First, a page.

The AFC West is one of the best divisions in football. The Chargers roster is loaded with electric playmakers, helmed by young gunslinger Justin Herbert. The Chiefs and QB Patrick Mahomes are perennial title contenders, though they are now without their dynamic speedster Tyreek Hill. The Raiders and QB Derek Carr now have Davante Adams and reliable target hogs in WR Hunter Renfrow and TE Darren Waller. As mentioned, McDaniels is the new head coach, perhaps bringing a Patriots-style offense to Las Vegas. With its plethora of firepower, we can expect some fantasy-friendly shootout games involving the AFC West.

Statistical Comparison

Looking back to 2021 statistics, there is a compelling case for Singletary and Williams finishing with similar fantasy outcomes this year. Many may find it hard to remember that they finished adjacent to each other in total fantasy points last season.

2021 Fantasy Points

Singletary – 157.8 (19th)

Williams – 161.9 (18th)

Buffalo also rushed more times per game than Denver. In 2022, we would expect the Bills to run more, but the Broncos to run less (and pass more), having upgraded at QB to Wilson and “designing the offense around him.”

2021 Rush Attempts Per Game

Buffalo – 27.1 (13th)

Denver – 26.8 (14th)

The backs also had similar rushing efficiency:

Rush Yards per Attempt (among all players with at least 50 rushing att.)

Singletary – 4.63 (31st)

Williams – 4.45 (40th)

While Singletary was much more nimble (evading defenders entirely), Williams had the edge for breaking tackles. Combining both the missed tackles and broken tackles per rush percentages into an “Elusiveness Rate” metric shows another facet where these backs have nearly the same numbers.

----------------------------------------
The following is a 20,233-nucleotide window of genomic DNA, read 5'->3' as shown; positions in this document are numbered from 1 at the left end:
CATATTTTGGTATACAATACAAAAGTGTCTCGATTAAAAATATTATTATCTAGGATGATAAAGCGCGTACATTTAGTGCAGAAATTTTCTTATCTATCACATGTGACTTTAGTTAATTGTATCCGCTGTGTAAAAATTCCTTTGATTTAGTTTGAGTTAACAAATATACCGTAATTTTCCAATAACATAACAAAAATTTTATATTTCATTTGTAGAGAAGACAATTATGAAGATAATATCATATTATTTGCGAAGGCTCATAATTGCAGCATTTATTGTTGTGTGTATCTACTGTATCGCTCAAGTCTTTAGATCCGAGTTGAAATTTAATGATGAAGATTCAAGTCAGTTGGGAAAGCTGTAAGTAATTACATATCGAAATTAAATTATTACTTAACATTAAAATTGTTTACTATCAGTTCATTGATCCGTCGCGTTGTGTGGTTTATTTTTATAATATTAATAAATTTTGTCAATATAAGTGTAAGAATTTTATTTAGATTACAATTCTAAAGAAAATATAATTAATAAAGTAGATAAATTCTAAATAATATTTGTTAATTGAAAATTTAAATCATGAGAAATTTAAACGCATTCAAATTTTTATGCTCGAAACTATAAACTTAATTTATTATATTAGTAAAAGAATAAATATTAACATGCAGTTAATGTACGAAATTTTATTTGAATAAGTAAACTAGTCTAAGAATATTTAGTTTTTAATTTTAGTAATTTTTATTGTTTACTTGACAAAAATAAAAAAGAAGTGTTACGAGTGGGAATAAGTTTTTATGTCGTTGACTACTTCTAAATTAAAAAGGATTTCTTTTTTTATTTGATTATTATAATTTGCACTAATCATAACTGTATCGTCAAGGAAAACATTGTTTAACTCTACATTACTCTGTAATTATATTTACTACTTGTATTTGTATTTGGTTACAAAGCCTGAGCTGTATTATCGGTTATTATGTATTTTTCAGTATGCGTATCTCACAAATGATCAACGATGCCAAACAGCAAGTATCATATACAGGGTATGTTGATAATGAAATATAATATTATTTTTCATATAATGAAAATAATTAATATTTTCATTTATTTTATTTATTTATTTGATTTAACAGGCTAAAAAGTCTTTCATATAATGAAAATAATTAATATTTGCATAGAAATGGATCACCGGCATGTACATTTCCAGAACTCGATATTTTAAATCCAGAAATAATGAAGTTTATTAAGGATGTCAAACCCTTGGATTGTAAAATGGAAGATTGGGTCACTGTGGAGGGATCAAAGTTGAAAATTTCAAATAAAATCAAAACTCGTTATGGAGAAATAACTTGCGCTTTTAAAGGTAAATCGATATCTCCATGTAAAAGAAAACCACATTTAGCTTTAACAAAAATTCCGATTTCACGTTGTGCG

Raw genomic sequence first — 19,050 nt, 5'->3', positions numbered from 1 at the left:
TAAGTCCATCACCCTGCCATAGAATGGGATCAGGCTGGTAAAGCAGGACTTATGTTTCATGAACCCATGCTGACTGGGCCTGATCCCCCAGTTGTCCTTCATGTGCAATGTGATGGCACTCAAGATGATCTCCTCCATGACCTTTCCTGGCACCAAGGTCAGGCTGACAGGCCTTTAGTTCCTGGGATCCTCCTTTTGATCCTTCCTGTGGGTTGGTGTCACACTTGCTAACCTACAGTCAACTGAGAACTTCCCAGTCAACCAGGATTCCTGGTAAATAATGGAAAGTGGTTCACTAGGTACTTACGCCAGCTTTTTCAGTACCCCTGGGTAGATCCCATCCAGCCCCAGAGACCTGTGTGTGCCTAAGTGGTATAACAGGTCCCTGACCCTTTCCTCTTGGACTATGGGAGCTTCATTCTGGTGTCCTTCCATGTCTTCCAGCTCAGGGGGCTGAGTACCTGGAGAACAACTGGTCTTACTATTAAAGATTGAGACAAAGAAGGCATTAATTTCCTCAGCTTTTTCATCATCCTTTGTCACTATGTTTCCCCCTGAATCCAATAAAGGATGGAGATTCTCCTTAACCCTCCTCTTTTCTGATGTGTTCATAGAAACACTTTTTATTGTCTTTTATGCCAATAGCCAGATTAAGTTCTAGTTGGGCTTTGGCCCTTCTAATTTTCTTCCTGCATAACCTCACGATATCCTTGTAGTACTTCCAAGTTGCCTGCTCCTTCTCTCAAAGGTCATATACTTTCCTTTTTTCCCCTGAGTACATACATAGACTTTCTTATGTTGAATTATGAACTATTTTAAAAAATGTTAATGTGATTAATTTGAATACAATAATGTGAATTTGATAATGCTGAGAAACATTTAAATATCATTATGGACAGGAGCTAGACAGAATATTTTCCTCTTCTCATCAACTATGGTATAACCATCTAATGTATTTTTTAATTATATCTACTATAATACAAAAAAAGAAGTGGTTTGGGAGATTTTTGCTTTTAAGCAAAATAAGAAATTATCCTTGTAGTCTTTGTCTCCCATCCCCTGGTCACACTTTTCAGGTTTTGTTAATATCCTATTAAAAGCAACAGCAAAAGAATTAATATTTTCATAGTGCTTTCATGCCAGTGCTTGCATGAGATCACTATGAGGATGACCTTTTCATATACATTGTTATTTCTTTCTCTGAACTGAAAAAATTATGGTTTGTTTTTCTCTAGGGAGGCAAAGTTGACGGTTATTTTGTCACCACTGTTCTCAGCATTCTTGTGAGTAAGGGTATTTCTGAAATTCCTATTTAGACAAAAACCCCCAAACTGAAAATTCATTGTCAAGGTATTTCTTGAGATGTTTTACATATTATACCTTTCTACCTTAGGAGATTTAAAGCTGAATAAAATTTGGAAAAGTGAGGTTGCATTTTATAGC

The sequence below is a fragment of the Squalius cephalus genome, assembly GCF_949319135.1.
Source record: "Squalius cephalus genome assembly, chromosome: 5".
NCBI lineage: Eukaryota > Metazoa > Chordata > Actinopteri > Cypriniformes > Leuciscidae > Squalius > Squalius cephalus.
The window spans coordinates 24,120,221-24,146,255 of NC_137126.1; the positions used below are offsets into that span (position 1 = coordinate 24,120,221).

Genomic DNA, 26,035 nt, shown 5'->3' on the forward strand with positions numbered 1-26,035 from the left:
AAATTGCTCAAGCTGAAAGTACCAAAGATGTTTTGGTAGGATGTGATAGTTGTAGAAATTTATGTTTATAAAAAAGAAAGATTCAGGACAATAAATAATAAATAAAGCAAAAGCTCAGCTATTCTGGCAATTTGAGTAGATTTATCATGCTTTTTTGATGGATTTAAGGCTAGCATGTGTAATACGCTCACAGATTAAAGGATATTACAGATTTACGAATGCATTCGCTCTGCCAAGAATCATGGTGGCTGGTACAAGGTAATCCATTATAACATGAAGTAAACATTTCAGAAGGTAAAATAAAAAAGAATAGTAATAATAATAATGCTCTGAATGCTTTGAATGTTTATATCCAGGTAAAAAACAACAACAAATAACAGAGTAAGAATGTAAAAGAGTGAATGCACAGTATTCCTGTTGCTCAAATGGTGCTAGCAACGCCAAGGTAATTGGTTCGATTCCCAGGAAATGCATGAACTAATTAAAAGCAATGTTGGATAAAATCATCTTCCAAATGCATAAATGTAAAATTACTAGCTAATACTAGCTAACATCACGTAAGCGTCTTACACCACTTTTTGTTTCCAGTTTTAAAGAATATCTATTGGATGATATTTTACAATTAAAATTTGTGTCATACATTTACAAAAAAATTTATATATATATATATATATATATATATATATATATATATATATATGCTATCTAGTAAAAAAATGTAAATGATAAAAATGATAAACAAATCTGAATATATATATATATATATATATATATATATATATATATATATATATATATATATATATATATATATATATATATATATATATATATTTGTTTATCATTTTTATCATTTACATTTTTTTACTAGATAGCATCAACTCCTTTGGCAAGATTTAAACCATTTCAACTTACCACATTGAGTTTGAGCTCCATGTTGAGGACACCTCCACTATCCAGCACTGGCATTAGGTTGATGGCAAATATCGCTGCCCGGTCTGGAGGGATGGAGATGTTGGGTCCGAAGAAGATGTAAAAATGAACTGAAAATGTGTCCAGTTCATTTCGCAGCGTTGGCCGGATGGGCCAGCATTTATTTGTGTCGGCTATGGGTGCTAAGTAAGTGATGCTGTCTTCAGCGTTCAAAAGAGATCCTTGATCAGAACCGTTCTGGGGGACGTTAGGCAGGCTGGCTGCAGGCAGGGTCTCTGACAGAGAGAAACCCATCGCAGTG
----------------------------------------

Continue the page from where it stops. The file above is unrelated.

Missed Tackles Per 100 Rush (among all players with at least 50 rushing att.)

Singletary – 10.1 (9th)

Williams – 4.4 (55th)

Broken Tackles Per 100 Rush (among all players with at least 50 rushing att.)

Singletary – 11.2 (13th)

Williams – 17.2 (2nd)

Elusive Moves Per 100 Rush (among all players with at least 50 rushing att.)

Singletary – 21.3% (7th) 

Williams – 21.7% (6th)

For reference, from Sports Information Solutions Glossary:

EPA: Expected Points Added; the total change in the offense’s Expected Points that came on run plays

Boom%: The percentage of rushes that resulted in an EPA of at least 1 (i.e., a very successful play for the offense)

Bust%: The percentage of rushes that resulted in an EPA of less than -1 (i.e., a very unsuccessful play for the offense)


Player Boom Bust Boom-Bust Differential
Singletary 7.4% 1.6% 5.8%
Williams 8.4% 8.9% -0.5%

We can see that Williams edges Singletary in Boom plays, but Singletary does vastly better than Williams in Bust plays. What about the receiving aspect of their games? Singletary may experience a partial phase-out for passing game work. Not only does Williams split carries and targets with Gordon, but passing to the RB is not a significant component of Wilson’s game. Many may find it hard to remember that they finished adjacent to each other in total fantasy points for running backs last season.

Passer Rating to RB position (2021, at least 100 total pass att.)

Allen – 93.6 (24th)

Wilson – 85.8 (37th)

Percent of targets intended for RB position (2021, at least 100 total pass att.)

Allen – 15.0% (38th)

Wilson – 14.0% (40th)

Thinking about players that can be drafted in place of Williams (around ADP 23), you could add Tyreek Hill, Leonard Fournette, Tee Higgins, AJ Brown, Mike Williams, or Michael Pittman. Singletary (around ADP 103) alternatives include the options of Tyler Lockett, Robert Woods, Dawson Knox, and Chase Claypool. These pivots present the drafter with an exciting decision.

In summation, we have two young, elusive RBs on potent offenses, projected to be the “1a” options in split backfields, with similar efficiency stats. The supposed decrease in Singletary’s receiving opportunities can be offset by his likely increase in rushing attempts and goal-line work. He is in an excellent position to outperform his ADP, while Williams is in a position to disappoint at his current ADP. Singletary outscoring Williams in fantasy points this season might not be the most likely result, but it is comfortably within his range of outcomes.

Other RBs to consider “buying generic” on:

Buy Chase Edmonds instead of Alvin Kamara (ADP 92 vs. 25).

Buy Rashaad Penny instead of Cam Akers (ADP 90 vs. 46).

Buy JK Dobbins instead of James Conner (ADP 61 vs. 34).

(Data courtesy of Sports Info Solutions and Trumedia Networks)